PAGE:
Additionally, Robinson is thankful for the willingness of Minnesota West to work with the city on the project, and sees the Minnesota West campus as adding good variety to the available trails.

“We are very grateful and thrilled that they were so receptive to our request for the trail,” he said. “You go up on Squirrel Hill and get some elevation change, back into the trees, and these are areas that might give those skiers a little variety of terrain and location.”

Milbrandt concurred that the new trails will offer interest and diversity for outdoor trail enthusiasts.

“The college would be a beautiful location to ski among the trees and also conveniently make it part of an exercise routine at the YMCA,” he wrote. “I am particularly excited about the prospect of Prairie View due to its long, rolling hills. Cross country skiing, snowshoeing, and fat biking would make an excellent use of that property.”

In the event of an especially large snowfall, Robinson mentioned the potential need for the trail groomer to be pulled by a snowmobile, a machine that the city does not currently own, as well as the natural lower priority the cross-country trails will take in the plowing-grooming hierarchy.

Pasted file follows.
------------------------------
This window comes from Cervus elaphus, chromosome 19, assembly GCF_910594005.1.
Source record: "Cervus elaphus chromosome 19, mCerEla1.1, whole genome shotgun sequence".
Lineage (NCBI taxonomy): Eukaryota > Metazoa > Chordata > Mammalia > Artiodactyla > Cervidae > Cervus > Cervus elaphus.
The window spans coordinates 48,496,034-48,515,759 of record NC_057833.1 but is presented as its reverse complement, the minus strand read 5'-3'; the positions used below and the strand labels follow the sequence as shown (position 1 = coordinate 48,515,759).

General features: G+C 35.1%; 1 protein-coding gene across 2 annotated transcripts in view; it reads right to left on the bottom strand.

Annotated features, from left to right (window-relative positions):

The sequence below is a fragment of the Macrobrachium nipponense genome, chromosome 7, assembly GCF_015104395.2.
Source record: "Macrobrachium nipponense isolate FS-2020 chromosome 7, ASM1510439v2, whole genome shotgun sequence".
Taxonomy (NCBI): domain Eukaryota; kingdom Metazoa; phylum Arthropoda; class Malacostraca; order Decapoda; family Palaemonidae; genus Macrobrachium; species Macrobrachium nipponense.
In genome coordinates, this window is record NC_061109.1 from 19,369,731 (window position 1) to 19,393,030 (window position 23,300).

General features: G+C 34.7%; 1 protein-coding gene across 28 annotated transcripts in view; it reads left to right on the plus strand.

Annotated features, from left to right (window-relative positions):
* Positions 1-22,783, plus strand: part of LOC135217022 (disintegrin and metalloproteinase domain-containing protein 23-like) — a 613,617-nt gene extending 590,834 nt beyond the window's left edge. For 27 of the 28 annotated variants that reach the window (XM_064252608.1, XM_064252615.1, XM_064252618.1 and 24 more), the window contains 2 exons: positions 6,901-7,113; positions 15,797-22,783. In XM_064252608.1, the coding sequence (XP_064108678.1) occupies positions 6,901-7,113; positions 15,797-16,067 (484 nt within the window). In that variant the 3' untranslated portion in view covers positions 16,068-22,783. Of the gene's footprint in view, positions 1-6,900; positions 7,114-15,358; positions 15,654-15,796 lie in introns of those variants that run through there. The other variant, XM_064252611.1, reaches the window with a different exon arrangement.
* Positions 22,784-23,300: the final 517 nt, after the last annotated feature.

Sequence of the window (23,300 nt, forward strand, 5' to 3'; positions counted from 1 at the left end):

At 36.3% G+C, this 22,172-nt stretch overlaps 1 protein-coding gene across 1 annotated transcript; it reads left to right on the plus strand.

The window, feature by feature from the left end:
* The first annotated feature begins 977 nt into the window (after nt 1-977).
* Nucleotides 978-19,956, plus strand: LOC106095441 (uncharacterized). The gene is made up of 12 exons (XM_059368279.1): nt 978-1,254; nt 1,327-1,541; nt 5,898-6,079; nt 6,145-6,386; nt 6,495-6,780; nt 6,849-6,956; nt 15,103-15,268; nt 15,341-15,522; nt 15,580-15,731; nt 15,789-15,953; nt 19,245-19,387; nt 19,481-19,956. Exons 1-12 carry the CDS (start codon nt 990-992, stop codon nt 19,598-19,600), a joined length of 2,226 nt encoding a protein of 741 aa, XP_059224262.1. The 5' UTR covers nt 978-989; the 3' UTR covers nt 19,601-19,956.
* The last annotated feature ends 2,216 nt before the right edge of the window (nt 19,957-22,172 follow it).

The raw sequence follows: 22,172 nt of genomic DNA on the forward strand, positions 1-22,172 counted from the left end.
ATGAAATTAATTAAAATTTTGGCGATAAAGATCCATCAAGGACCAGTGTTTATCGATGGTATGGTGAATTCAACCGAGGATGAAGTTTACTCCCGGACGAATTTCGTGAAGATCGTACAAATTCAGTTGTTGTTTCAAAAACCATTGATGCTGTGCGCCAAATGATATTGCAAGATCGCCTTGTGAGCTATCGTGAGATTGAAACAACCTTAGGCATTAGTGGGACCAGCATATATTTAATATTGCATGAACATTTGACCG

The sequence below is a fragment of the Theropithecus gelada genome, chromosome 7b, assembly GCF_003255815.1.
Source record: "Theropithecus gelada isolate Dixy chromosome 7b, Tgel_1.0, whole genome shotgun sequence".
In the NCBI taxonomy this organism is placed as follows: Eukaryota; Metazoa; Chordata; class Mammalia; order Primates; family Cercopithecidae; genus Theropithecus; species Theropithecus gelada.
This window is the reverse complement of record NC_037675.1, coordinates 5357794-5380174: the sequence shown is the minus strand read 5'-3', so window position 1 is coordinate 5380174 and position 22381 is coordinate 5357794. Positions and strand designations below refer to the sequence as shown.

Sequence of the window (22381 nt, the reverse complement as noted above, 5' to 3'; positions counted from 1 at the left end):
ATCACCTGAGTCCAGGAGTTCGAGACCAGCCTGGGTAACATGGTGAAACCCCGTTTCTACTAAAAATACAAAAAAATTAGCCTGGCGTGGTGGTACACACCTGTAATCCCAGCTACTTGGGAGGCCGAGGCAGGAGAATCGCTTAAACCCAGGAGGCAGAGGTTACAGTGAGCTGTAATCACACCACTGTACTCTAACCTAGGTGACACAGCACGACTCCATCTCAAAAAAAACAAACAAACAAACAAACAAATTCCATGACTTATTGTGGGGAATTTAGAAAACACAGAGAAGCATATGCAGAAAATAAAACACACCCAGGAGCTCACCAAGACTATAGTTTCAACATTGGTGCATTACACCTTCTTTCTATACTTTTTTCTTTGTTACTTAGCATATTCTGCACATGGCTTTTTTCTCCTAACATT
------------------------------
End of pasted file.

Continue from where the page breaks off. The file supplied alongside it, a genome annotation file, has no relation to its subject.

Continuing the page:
“After a big snowfall, we will search for others that have snowmobiles and see if we can have them pull the groomer for us,” Robinson said. “Again, the only investment that the city has is in the time of folks who are doing the grooming. The grooming is a secondary priority in their time after city streets and other trails are plowed and cleared. If we get nice snowfall, it may be several days before we can get somebody to go out and groom the trails.”

Overall, though, Robinson and the city are happy and enthused to be expanding the cross-country winter trail network for area residents to enjoy.

“We’re excited about being able to offer another amenity for people here and maybe draw people in from outside the Worthington area,” he said. “It’s a pretty limited investment on the city’s part, and it’s great that we had three folks step forward with a donation so that the groomer could be purchased.”

Worthington’s burgeoning winter trail network, in Robinson's eyes, is an excellent example of a successful public-private partnership that will up available winter recreation options in the community.

“It’s what I like to see as far as improving amities in Worthington and combining with the private sector, especially around these winter activities  - too often you get shut inside the house,” he said.